Threshold dynamics in soil carbon storage for bioenergy crops

Dong K. Woo, Juan C. Quijano, Praveen Kumar, Sayo Chaoka, Carl J. Bernacchi

Research output: Contribution to journalArticlepeer-review


Because of increasing demands for bioenergy, a considerable amount of land in the midwestern United States could be devoted to the cultivation of second-generation bioenergy crops, such as switchgrass and miscanthus. The foliar carbon/nitrogen ratio (C/N) in these bioenergy crops at harvest is significantly higher than the ratios in replaced crops, such as corn or soybean. We show that there is a critical soil organic matter C/N ratio, where microbial biomass can be impaired as microorganisms become dependent upon net immobilization. The simulation results show that there is a threshold effect in the amount of aboveground litter input in the soil after harvest that will reach a critical organic matter C/N ratio in the soil, triggering a reduction of the soil microbial population, with significant consequences in other microbe-related processes, such as decomposition and mineralization. These thresholds are approximately 25 and 15% of aboveground biomass for switchgrass and miscanthus, respectively. These results suggest that values above these thresholds could result in a significant reduction of decomposition and mineralization, which, in turn, would enhance the sequestration of atmospheric carbon dioxide in the topsoil and reduce inorganic nitrogen losses when compared to a corn-corn-soybean rotation.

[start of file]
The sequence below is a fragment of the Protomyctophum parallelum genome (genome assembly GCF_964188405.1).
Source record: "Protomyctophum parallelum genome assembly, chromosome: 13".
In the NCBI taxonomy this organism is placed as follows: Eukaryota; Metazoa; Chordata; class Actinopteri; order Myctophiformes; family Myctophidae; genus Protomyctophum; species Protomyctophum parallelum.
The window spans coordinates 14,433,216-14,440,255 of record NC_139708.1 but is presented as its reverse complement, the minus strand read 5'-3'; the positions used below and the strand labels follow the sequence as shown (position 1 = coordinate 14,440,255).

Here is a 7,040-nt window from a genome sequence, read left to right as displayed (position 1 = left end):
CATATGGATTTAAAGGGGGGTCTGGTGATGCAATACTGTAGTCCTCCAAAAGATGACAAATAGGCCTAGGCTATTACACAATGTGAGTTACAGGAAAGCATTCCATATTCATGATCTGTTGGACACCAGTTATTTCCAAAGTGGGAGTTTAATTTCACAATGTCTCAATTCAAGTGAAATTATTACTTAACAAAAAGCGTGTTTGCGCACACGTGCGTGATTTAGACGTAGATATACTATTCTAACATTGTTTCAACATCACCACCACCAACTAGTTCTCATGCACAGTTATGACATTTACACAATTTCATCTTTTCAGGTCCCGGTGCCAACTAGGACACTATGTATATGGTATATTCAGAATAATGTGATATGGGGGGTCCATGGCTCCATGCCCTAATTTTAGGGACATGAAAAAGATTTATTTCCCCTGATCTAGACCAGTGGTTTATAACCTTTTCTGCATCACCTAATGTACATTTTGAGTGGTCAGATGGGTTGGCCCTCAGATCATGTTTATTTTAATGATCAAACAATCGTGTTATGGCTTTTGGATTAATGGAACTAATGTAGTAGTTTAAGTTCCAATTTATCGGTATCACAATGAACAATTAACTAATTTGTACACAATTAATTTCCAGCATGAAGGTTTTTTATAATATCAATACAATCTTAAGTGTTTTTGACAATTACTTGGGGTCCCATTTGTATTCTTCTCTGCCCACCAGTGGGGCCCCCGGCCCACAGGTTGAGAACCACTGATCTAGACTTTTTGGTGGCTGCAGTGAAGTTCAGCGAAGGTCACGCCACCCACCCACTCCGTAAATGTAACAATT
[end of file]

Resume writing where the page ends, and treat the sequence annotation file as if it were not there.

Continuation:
Original languageEnglish (US)
Pages (from-to)12090-12098
Number of pages9
JournalEnvironmental Science and Technology
Issue number20
StatePublished - Oct 21 2014

ASJC Scopus subject areas

  • General Chemistry
  • Environmental Chemistry


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